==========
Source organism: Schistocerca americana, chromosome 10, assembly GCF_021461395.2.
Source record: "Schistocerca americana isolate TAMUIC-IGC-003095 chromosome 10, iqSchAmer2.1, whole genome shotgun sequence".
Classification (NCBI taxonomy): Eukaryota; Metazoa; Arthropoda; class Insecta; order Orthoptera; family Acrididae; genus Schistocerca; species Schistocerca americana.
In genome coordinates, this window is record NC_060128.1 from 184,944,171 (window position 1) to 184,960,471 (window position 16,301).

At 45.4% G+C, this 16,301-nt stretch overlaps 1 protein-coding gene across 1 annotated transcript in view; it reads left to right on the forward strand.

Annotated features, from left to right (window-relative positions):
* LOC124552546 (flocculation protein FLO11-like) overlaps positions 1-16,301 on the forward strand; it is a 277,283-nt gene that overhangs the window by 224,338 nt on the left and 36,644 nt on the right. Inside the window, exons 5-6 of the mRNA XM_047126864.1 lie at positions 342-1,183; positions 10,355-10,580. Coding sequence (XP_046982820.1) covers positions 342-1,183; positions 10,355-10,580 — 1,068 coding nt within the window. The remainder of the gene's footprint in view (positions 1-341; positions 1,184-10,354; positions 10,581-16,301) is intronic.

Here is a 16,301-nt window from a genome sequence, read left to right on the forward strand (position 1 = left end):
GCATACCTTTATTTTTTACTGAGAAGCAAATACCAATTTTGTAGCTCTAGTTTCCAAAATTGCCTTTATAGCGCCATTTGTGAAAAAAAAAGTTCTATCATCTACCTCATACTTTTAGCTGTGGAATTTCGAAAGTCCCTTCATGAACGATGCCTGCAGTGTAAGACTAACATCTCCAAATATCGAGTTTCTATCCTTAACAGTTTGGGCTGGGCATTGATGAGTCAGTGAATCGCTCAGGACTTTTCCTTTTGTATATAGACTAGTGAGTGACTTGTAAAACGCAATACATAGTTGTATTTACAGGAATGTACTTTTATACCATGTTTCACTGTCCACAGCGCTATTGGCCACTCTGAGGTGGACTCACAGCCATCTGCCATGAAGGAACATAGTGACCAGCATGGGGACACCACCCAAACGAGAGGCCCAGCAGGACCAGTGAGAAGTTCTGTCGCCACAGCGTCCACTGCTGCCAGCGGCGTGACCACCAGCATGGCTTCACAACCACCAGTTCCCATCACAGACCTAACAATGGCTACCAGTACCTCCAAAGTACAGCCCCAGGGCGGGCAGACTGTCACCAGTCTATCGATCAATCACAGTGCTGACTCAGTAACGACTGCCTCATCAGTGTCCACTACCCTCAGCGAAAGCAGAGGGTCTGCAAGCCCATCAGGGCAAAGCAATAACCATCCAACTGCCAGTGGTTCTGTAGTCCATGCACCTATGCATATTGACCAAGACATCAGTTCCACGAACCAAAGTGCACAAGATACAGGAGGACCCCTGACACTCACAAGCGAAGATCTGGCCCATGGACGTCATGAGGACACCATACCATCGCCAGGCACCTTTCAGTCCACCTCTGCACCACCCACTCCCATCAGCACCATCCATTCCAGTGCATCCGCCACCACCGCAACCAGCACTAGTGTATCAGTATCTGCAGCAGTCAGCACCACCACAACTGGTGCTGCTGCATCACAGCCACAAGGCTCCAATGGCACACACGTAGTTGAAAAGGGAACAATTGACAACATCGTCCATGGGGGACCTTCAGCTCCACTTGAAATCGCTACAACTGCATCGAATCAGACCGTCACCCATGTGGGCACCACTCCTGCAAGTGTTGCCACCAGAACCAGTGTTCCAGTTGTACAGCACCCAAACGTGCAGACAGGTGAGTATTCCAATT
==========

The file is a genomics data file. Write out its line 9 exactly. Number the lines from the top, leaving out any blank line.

GCATACCTTTATTTTTTACTGAGAAGCAAATACCAATTTTGTAGCTCTAGTTTCCAAAATTGCCTTTATAGCGCCATTTGTGAAAAAAAAAGTTCTATCATCTACCTCATACTTTTAGCTGTGGAATTTCGAAAGTCCCTTCATGAACGATGCCTGCAGTGTAAGACTAACATCTCCAAATATCGAGTTTCTATCCTTAACAGTTTGGGCTGGGCATTGATGAGTCAGTGAATCGCTCAGGACTTTTCCTTTTGTATATAGACTAGTGAGTGACTTGTAAAACGCAATACATAGTTGTATTTACAGGAATGTACTTTTATACCATGTTTCACTGTCCACAGCGCTATTGGCCACTCTGAGGTGGACTCACAGCCATCTGCCATGAAGGAACATAGTGACCAGCATGGGGACACCACCCAAACGAGAGGCCCAGCAGGACCAGTGAGAAGTTCTGTCGCCACAGCGTCCACTGCTGCCAGCGGCGTGACCACCAGCATGGCTTCACAACCACCAGTTCCCATCACAGACCTAACAATGGCTACCAGTACCTCCAAAGTACAGCCCCAGGGCGGGCAGACTGTCACCAGTCTATCGATCAATCACAGTGCTGACTCAGTAACGACTGCCTCATCAGTGTCCACTACCCTCAGCGAAAGCAGAGGGTCTGCAAGCCCATCAGGGCAAAGCAATAACCATCCAACTGCCAGTGGTTCTGTAGTCCATGCACCTATGCATATTGACCAAGACATCAGTTCCACGAACCAAAGTGCACAAGATACAGGAGGACCCCTGACACTCACAAGCGAAGATCTGGCCCATGGACGTCATGAGGACACCATACCATCGCCAGGCACCTTTCAGTCCACCTCTGCACCACCCACTCCCATCAGCACCATCCATTCCAGTGCATCCGCCACCACCGCAACCAGCACTAGTGTATCAGTATCTGCAGCAGTCAGCACCACCACAACTGGTGCTGCTGCATCACAGCCACAAGGCTCCAATGGCACACACGTAGTTGAAAAGGGAACAATTGACAACATCGTCCATGGGGGACCTTCAGCTCCACTTGAAATCGCTACAACTGCATCGAATCAGACCGTCACCCATGTGGGCACCACTCCTGCAAGTGTTGCCACCAGAACCAGTGTTCCAGTTGTACAGCACCCAAACGTGCAGACAGGTGAGTATTCCAATT